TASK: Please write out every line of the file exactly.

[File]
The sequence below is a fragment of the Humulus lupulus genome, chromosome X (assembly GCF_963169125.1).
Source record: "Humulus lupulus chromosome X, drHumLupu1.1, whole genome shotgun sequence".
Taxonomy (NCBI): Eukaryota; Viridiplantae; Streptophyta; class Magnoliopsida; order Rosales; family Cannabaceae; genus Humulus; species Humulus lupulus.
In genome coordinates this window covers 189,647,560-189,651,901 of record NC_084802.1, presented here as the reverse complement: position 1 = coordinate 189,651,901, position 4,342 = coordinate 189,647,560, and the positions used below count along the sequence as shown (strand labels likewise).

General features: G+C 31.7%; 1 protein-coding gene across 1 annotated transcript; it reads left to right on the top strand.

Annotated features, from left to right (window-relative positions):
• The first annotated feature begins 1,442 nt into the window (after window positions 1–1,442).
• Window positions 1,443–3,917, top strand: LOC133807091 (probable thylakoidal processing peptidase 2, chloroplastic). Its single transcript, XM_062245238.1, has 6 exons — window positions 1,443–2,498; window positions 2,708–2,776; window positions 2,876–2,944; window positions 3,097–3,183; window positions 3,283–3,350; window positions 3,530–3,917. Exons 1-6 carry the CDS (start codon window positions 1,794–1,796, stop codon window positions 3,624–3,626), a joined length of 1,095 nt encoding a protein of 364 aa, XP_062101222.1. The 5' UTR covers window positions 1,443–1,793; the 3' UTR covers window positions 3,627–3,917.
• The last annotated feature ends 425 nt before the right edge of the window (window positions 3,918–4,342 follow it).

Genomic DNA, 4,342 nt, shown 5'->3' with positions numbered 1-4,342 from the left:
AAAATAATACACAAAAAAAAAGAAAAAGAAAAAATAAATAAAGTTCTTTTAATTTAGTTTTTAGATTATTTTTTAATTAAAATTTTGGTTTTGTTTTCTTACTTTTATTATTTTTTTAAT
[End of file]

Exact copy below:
The sequence below is a fragment of the Humulus lupulus genome, chromosome X (assembly GCF_963169125.1).
Source record: "Humulus lupulus chromosome X, drHumLupu1.1, whole genome shotgun sequence".
Taxonomy (NCBI): Eukaryota; Viridiplantae; Streptophyta; class Magnoliopsida; order Rosales; family Cannabaceae; genus Humulus; species Humulus lupulus.
In genome coordinates this window covers 189,647,560-189,651,901 of record NC_084802.1, presented here as the reverse complement: position 1 = coordinate 189,651,901, position 4,342 = coordinate 189,647,560, and the positions used below count along the sequence as shown (strand labels likewise).

General features: G+C 31.7%; 1 protein-coding gene across 1 annotated transcript; it reads left to right on the top strand.

Annotated features, from left to right (window-relative positions):
• The first annotated feature begins 1,442 nt into the window (after window positions 1–1,442).
• Window positions 1,443–3,917, top strand: LOC133807091 (probable thylakoidal processing peptidase 2, chloroplastic). Its single transcript, XM_062245238.1, has 6 exons — window positions 1,443–2,498; window positions 2,708–2,776; window positions 2,876–2,944; window positions 3,097–3,183; window positions 3,283–3,350; window positions 3,530–3,917. Exons 1-6 carry the CDS (start codon window positions 1,794–1,796, stop codon window positions 3,624–3,626), a joined length of 1,095 nt encoding a protein of 364 aa, XP_062101222.1. The 5' UTR covers window positions 1,443–1,793; the 3' UTR covers window positions 3,627–3,917.
• The last annotated feature ends 425 nt before the right edge of the window (window positions 3,918–4,342 follow it).

Genomic DNA, 4,342 nt, shown 5'->3' with positions numbered 1-4,342 from the left:
AAAATAATACACAAAAAAAAAGAAAAAGAAAAAATAAATAAAGTTCTTTTAATTTAGTTTTTAGATTATTTTTTAATTAAAATTTTGGTTTTGTTTTCTTACTTTTATTATTTTTTTAAT